There is also his suggestion that opposition to internment is nothing more than a hobbyhorse of “the victimization lobby,” a term that not only suggests that Japanese Americans weren’t victimized, but suggests that those opposing internment have nothing worthwhile to say in criticism of it. Both claims are pretty obviously false.
Then there is the implausible suggestion that Malkin’s book has, by itself, settled the issue once and for all, academic scholarship representing little more than a “shabby, stultifying” and ultimately irrelevant “consensus.” Shabby consensus or not, the fact remains that none of the six bullets in Pipes’s article (intended to showcase the highlights of Malkin’s thesis) even approximates the beginnings of a case for internment. Meanwhile, critics have cast doubt on Malkin’s argument that is hard to square with Pipes’s confidence in it.
A third problem is an inconsistency in Pipes’s rejection of internment for Muslim Americans in the here-and-now. In criticizing Pipes on this point, I want to distance myself from the many critics who have ascribed to him an explicit proposal to put Muslims in “concentration camps.” That isn’t what he said, and it’s stupid and irresponsible to claim that he did.
The problem is not a matter of Pipes’s explicit statements but of the logic of his argument. Having defended Japanese-American internment, having described Muslim-Americans as a threat on par with Japanese-Americans during World War II, and having denied that the civil liberties of either group were or are “sacrosanct,” Pipes is no longer logically in a position to reject internment, whether he wants to or not. So even as he disavows any proposal to put Muslims in camps (and I regard his disavowals as sincere), he cuts the ground out from underneath that disavowal, and thereby raises questions about his commitment to civil liberties. Given his current dialectical predicament, those questions are unanswerable.
Meanwhile, it is clear that other Americans are boldly willing to go where Pipes refuses to tread. Pipes quotes with approval Cornell University’s Media & Society Research Group report entitled “Restrictions on Civil Liberties, Views of Islam and Muslim Americans” (December 2004): “Specifically,” Pipes writes with approval, “44 percent of Americans believe that government authorities should direct special attention toward Muslims living in America, either by registering their whereabouts, profiling them, monitoring their mosques, or infiltrating their organizations.”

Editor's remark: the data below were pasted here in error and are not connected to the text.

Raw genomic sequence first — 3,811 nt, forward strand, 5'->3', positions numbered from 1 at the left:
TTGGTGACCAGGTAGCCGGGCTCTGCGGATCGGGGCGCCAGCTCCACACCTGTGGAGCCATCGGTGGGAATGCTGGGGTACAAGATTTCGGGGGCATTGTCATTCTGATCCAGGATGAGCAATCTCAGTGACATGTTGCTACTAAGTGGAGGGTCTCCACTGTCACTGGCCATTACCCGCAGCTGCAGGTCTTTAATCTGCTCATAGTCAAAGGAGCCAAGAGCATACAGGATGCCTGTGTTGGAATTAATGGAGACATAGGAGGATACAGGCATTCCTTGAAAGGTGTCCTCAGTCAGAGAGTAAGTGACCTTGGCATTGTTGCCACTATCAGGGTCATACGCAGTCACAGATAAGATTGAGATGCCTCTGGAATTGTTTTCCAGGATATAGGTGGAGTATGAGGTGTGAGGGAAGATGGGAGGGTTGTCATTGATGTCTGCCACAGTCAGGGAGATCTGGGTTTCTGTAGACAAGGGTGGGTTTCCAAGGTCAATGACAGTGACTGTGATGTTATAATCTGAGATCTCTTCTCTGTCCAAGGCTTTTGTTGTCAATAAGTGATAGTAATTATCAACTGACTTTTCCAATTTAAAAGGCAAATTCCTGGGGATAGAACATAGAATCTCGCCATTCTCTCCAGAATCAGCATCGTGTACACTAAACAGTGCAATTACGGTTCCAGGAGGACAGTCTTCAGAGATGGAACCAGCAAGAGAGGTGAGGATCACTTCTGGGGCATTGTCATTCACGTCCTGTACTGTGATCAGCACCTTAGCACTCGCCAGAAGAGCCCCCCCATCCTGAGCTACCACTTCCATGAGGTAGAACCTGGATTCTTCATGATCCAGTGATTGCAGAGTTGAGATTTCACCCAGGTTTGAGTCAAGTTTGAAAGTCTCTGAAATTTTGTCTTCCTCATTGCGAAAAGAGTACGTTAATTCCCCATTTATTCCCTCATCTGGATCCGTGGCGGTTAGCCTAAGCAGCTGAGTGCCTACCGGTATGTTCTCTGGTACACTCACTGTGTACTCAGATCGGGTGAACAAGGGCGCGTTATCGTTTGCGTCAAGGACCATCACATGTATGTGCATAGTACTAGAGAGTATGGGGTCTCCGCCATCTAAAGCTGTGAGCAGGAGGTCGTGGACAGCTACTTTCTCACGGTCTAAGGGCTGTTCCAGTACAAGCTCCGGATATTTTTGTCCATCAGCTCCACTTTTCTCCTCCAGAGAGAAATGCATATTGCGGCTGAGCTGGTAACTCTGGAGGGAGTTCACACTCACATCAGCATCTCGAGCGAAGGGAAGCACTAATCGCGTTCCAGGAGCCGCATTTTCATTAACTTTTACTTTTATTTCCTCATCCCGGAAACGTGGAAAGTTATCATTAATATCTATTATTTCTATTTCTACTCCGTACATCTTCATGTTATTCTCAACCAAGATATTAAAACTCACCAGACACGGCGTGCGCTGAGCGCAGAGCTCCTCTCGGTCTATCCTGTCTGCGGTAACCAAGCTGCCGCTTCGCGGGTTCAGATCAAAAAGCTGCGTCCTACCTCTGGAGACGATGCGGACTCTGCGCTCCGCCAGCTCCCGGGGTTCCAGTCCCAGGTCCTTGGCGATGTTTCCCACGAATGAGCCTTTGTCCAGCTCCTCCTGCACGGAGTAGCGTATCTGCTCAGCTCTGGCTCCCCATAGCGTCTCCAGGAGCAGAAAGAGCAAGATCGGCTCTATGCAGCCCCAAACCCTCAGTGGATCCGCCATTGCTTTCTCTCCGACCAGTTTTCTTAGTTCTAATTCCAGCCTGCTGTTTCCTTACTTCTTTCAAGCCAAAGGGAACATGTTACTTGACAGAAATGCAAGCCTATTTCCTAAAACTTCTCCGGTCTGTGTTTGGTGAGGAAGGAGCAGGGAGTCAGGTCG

In the companion piece on his blog, Pipes explains that he himself doesn’t support registries for Muslim-Americans; he simply takes the report as a whole to indicate an encouraging “realism” in American attitudes toward Muslims. But even with that qualification, I find myself frankly mystified at how Pipes can regard the report’s findings as good news. Yes, the report indicates support for profiling. But it indicates a lot more than that.
According to the report, 63 percent of Americans “agree that the government should be able to detain indefinitely suspected terrorists.” Meanwhile, 42 percent of “highly religious respondents [and 27 percent of all respondents] believe that Muslim Americans should register their whereabouts with the government.” Forty-three percent of respondents believe that the government should “outlaw some un-American actions,” and a substantial number seem to be in favor of banning “un-American” protests or criticisms (this last claim involves a modest inference from the findings of Table 3 of the report). Pathetically, 26 percent of respondents were unfamiliar with the terms “Allah” and “the Koran.”
If the findings of the report are to be believed, substantial numbers of Americans have come to regard Muslims as second-class citizens whose rights can be violated more or less with impunity. These same Americans regard the Fourth Amendment as a dispensable luxury, and many of them feel free to condemn Islam while being blankly ignorant of what it actually says.